“…Wretched refuse yearning to be free…” Emma Lazarus’ words on the base of the Statue of Liberty, in her poetic anthem to our ancestors and an American ideal of freedom. In the material world, and the wood one specifically, the refuse takes the form of discarded stair treads, broken bureaus, miles of bead board and wood shop off-cuts which rarely have a chance of freedom from the landfill. This is the stuff you see leaning on garbage cans or sticking up  over the top of dumpsters. But for pure quality of wood, these woods are hard to match, and surprisingly hard to acquire, harvested as they are in noctural rounds that require their pursuers to stay one step ahead of the trash truck.

The scraps may seem useless, unless you’re intending to piece together strictly functional furniture – an everyday practice in the developing world; or a modern furniture piece- a real rarity in the industrialized world. In New York City, Nadia Yaron and Nadia Scruggs, the design team at Nightwood,  collect and transform this prime material scrap into stunningly beautiful objects that even reflect the city’s diversity and hard knock charm.

Some of their sustainable works have included off-cuts from Sawkil Lumber Co., including reclaimed tank woods from a local brandy distillery and a Broadway theatre watertank. The design team was featured in New York magazine.

‘At Their Feet, Crafted by Hand’

American made shoes are kicking their heals in the air these days, according to a recent NYTimes feature “At Their Feet, Crafted by Hand” (Eric Wilson, 4/20/11). The story follows a recent upswing in buyers of American footwear (sales are up 50%), where only a handful of manufacturers still exist.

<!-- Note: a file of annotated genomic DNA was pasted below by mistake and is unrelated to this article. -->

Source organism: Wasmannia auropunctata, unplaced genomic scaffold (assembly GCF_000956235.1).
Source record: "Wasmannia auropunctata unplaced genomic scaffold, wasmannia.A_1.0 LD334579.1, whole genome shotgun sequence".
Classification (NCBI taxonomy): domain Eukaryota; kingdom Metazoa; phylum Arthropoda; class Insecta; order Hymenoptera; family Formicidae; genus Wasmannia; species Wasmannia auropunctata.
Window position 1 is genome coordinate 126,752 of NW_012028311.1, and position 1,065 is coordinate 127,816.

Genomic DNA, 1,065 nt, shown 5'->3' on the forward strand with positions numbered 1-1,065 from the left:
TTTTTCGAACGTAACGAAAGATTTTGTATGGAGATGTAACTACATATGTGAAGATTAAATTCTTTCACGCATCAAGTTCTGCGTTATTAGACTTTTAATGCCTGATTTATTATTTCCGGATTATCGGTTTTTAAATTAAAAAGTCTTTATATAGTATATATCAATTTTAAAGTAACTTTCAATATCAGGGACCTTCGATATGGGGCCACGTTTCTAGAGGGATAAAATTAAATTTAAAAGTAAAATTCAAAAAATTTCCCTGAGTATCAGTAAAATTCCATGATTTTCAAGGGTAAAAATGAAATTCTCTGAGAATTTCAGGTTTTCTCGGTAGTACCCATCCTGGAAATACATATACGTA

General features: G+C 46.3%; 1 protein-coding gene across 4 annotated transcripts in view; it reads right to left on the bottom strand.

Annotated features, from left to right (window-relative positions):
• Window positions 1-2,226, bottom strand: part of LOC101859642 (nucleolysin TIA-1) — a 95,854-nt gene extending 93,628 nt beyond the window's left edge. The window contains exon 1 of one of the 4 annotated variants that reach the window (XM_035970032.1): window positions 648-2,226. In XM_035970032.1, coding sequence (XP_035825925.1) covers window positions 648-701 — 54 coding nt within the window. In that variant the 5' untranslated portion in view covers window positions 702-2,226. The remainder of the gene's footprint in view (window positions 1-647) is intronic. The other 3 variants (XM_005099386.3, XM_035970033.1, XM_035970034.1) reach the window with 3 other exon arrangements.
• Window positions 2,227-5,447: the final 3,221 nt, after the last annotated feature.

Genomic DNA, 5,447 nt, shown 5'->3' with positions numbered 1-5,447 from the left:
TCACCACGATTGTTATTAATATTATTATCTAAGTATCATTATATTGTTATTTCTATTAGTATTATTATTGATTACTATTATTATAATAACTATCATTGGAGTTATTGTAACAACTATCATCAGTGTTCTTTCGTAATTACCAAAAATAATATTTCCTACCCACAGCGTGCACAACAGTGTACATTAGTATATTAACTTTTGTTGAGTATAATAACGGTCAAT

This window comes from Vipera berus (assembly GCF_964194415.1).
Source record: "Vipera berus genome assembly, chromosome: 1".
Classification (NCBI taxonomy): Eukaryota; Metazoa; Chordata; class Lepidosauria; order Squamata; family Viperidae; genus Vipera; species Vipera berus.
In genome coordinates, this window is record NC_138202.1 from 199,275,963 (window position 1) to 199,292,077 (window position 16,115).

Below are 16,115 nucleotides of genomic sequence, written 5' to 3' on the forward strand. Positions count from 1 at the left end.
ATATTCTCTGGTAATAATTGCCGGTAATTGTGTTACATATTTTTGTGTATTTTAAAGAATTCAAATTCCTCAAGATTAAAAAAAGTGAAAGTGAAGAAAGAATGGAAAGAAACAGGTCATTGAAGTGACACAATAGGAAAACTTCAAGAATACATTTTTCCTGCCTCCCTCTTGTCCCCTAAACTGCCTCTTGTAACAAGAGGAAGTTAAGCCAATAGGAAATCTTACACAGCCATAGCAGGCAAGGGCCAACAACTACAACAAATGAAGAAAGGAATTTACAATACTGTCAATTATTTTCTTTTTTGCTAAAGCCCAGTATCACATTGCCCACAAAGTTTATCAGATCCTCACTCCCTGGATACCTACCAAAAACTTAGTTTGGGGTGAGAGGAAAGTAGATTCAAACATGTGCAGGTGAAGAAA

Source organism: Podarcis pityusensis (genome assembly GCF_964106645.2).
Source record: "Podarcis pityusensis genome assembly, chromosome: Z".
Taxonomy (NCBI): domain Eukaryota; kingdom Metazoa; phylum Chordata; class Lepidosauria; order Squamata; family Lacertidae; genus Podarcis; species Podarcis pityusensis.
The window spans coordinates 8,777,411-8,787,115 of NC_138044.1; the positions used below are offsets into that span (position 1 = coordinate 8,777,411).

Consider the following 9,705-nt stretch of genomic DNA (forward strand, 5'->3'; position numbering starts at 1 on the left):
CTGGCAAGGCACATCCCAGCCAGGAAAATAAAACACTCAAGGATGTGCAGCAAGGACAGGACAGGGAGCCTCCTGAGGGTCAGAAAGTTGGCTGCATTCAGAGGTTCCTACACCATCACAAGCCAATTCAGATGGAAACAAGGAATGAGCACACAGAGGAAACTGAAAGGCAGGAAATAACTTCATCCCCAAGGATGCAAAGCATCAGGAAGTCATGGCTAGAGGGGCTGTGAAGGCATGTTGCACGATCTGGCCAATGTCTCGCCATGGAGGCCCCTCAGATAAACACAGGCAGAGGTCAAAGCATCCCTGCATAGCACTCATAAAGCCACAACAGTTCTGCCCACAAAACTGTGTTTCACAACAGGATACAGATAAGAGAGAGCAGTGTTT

‘Trend’ is uneasy word for an industry that relies on a steady customer base. But at $360 for a pair of Allen Edmonds or Alden’s, the price shouldn’t create mass market stampedes. And in the current economy, the market rise can look like an anomaly.

But the news piece doesn’t wear out much shoe leather tracking down the reasons for the rise in high end shoe sales. Though cultural studies professors at FIT weren’t tapped for explanations, they spot some of the appeal, in value. A well cared for pair of top line shoes can last for fifteen years, and Allen Edmonds has a reconstruction program ($90 from heel to toe) that may well keep their shoes going a lifetime.

‘At Their Feet, Crafted by Hand’ could have also been pointing to the reclaimed antique floors (from American made trees) under the foot of these shoes – much of the same quality, process, and pricing fit.

Photo by Darren Hauck for the New York Times


American Rustic













The NY Times Home section (March 24, 2011) featured a story on the appeal of 20th Century American objects – simple, durable and useful (at least at one time). A handful of stores around the city curate a revolving selection, with outposts in Williamsburg, Soho and the East Village. Why a feature piece now? The classic aesthetic may be an antidote to our mass produced and increasingly high-tech (as this web blog) objects and lifestyles. Or a reaffirmation that America was and still is, or can be, a place that reflects the values of the aesthetic, as the country works through economic and social crisis that tend to force questions about core values. Looking back is a ever present resource for a culture going forward. But the piece does not focus on these objects in modern spaces. It celebrates the carefully designed rustic setting, where modern life is reflected as an undercurrent in the subtle juxtapositions of different decades and interesting objects (a separate trend in itself) that have lost functions. Some may question whether nostalgia has it’s hazards beyond a certain point. But there’s no denying it’s place.

There’s also a strong nod to Ralph Lauren for cultivating this branch of fashion in the late 1960’s. The piece is written by Emily Weinstein and includes a beautiful gallery of photos, many with a vintage wood backdrop – the lumber version of American Rustic.

SMC Furnishings


SMC Furnishings, now in its tenth year, is a small New York-based company producing high-quality, handcrafted furniture with eco-friendly methods. Most pieces feature wood from reclaimed building timbers or locally sourced trees that were downed by storms, disease or nuisance issues. The collection features more than 30 original designs that range from elegant to minimal, rough to textured — each inspired by the natural beauty of the wood. An environmental philosophy drives everything at SMC, from making furniture to renovating their facility, to heating the workspace.